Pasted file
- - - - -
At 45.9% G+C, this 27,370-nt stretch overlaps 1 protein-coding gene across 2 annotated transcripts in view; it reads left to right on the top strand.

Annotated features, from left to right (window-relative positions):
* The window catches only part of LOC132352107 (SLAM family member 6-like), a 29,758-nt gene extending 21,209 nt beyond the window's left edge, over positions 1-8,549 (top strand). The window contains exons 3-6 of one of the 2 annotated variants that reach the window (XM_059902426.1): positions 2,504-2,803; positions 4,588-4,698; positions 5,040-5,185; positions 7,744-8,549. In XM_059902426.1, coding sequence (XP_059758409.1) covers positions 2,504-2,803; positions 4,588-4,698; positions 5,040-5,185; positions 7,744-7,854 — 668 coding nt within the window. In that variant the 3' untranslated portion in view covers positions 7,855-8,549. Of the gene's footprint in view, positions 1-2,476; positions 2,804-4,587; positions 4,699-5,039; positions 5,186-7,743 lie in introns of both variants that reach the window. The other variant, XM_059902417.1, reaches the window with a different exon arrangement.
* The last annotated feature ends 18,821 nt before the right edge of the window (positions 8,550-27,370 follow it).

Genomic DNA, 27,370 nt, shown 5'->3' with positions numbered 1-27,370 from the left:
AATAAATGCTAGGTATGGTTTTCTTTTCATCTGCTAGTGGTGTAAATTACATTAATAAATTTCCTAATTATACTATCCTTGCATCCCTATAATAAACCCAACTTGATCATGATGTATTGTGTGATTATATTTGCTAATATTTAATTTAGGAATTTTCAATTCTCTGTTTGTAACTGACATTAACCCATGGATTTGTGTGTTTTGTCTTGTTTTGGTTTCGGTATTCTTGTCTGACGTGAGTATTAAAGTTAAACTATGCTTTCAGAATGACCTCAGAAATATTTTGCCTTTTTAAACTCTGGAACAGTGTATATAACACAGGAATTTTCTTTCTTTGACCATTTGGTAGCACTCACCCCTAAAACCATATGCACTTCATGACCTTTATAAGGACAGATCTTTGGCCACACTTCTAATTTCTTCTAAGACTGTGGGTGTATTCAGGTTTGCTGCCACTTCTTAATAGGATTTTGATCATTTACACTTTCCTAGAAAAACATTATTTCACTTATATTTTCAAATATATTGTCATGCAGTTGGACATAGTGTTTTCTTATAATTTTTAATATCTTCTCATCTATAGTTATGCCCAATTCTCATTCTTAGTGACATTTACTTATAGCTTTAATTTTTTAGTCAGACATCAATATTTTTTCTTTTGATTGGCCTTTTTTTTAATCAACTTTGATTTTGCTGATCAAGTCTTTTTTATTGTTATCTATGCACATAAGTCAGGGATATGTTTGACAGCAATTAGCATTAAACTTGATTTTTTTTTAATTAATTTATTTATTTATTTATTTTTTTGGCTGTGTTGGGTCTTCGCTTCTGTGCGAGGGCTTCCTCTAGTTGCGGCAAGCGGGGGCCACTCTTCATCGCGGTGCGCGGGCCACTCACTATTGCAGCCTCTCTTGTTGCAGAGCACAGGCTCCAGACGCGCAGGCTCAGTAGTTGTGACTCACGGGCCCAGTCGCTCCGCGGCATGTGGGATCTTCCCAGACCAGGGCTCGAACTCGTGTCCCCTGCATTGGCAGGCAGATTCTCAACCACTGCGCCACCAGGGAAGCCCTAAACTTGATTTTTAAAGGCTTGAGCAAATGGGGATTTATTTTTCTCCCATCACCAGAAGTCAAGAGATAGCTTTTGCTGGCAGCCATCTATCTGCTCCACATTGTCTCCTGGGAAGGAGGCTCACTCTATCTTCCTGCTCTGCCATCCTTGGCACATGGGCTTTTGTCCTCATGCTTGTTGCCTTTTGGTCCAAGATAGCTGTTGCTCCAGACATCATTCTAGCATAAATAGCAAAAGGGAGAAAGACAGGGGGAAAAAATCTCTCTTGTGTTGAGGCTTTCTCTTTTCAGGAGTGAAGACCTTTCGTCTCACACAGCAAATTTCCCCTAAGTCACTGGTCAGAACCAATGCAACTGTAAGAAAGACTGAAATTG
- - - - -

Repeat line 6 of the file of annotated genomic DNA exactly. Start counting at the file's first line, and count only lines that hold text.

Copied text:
AATAAATGCTAGGTATGGTTTTCTTTTCATCTGCTAGTGGTGTAAATTACATTAATAAATTTCCTAATTATACTATCCTTGCATCCCTATAATAAACCCAACTTGATCATGATGTATTGTGTGATTATATTTGCTAATATTTAATTTAGGAATTTTCAATTCTCTGTTTGTAACTGACATTAACCCATGGATTTGTGTGTTTTGTCTTGTTTTGGTTTCGGTATTCTTGTCTGACGTGAGTATTAAAGTTAAACTATGCTTTCAGAATGACCTCAGAAATATTTTGCCTTTTTAAACTCTGGAACAGTGTATATAACACAGGAATTTTCTTTCTTTGACCATTTGGTAGCACTCACCCCTAAAACCATATGCACTTCATGACCTTTATAAGGACAGATCTTTGGCCACACTTCTAATTTCTTCTAAGACTGTGGGTGTATTCAGGTTTGCTGCCACTTCTTAATAGGATTTTGATCATTTACACTTTCCTAGAAAAACATTATTTCACTTATATTTTCAAATATATTGTCATGCAGTTGGACATAGTGTTTTCTTATAATTTTTAATATCTTCTCATCTATAGTTATGCCCAATTCTCATTCTTAGTGACATTTACTTATAGCTTTAATTTTTTAGTCAGACATCAATATTTTTTCTTTTGATTGGCCTTTTTTTTAATCAACTTTGATTTTGCTGATCAAGTCTTTTTTATTGTTATCTATGCACATAAGTCAGGGATATGTTTGACAGCAATTAGCATTAAACTTGATTTTTTTTTAATTAATTTATTTATTTATTTATTTTTTTGGCTGTGTTGGGTCTTCGCTTCTGTGCGAGGGCTTCCTCTAGTTGCGGCAAGCGGGGGCCACTCTTCATCGCGGTGCGCGGGCCACTCACTATTGCAGCCTCTCTTGTTGCAGAGCACAGGCTCCAGACGCGCAGGCTCAGTAGTTGTGACTCACGGGCCCAGTCGCTCCGCGGCATGTGGGATCTTCCCAGACCAGGGCTCGAACTCGTGTCCCCTGCATTGGCAGGCAGATTCTCAACCACTGCGCCACCAGGGAAGCCCTAAACTTGATTTTTAAAGGCTTGAGCAAATGGGGATTTATTTTTCTCCCATCACCAGAAGTCAAGAGATAGCTTTTGCTGGCAGCCATCTATCTGCTCCACATTGTCTCCTGGGAAGGAGGCTCACTCTATCTTCCTGCTCTGCCATCCTTGGCACATGGGCTTTTGTCCTCATGCTTGTTGCCTTTTGGTCCAAGATAGCTGTTGCTCCAGACATCATTCTAGCATAAATAGCAAAAGGGAGAAAGACAGGGGGAAAAAATCTCTCTTGTGTTGAGGCTTTCTCTTTTCAGGAGTGAAGACCTTTCGTCTCACACAGCAAATTTCCCCTAAGTCACTGGTCAGAACCAATGCAACTGTAAGAAAGACTGAAATTG